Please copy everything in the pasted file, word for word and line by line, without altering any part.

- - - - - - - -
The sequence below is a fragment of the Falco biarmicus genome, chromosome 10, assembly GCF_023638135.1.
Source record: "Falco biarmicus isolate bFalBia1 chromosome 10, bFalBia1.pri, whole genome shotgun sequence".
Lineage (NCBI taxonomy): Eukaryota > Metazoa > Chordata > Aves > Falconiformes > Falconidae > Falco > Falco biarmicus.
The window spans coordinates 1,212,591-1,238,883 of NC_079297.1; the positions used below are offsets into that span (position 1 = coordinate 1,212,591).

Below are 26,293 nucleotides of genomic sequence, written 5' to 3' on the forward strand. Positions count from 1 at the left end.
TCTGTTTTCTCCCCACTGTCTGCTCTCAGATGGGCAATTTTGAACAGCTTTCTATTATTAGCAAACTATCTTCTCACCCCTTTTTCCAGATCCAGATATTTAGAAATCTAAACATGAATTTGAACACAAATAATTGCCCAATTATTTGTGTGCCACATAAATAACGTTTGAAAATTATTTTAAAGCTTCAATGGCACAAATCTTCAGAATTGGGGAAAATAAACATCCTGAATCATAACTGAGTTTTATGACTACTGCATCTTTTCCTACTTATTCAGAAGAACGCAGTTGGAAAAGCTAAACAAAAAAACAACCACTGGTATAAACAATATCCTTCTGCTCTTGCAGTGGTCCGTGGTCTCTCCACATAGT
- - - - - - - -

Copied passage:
The sequence below is a fragment of the Falco biarmicus genome, chromosome 10, assembly GCF_023638135.1.
Source record: "Falco biarmicus isolate bFalBia1 chromosome 10, bFalBia1.pri, whole genome shotgun sequence".
Lineage (NCBI taxonomy): Eukaryota > Metazoa > Chordata > Aves > Falconiformes > Falconidae > Falco > Falco biarmicus.
The window spans coordinates 1,212,591-1,238,883 of NC_079297.1; the positions used below are offsets into that span (position 1 = coordinate 1,212,591).

Below are 26,293 nucleotides of genomic sequence, written 5' to 3' on the forward strand. Positions count from 1 at the left end.
TCTGTTTTCTCCCCACTGTCTGCTCTCAGATGGGCAATTTTGAACAGCTTTCTATTATTAGCAAACTATCTTCTCACCCCTTTTTCCAGATCCAGATATTTAGAAATCTAAACATGAATTTGAACACAAATAATTGCCCAATTATTTGTGTGCCACATAAATAACGTTTGAAAATTATTTTAAAGCTTCAATGGCACAAATCTTCAGAATTGGGGAAAATAAACATCCTGAATCATAACTGAGTTTTATGACTACTGCATCTTTTCCTACTTATTCAGAAGAACGCAGTTGGAAAAGCTAAACAAAAAAACAACCACTGGTATAAACAATATCCTTCTGCTCTTGCAGTGGTCCGTGGTCTCTCCACATAGT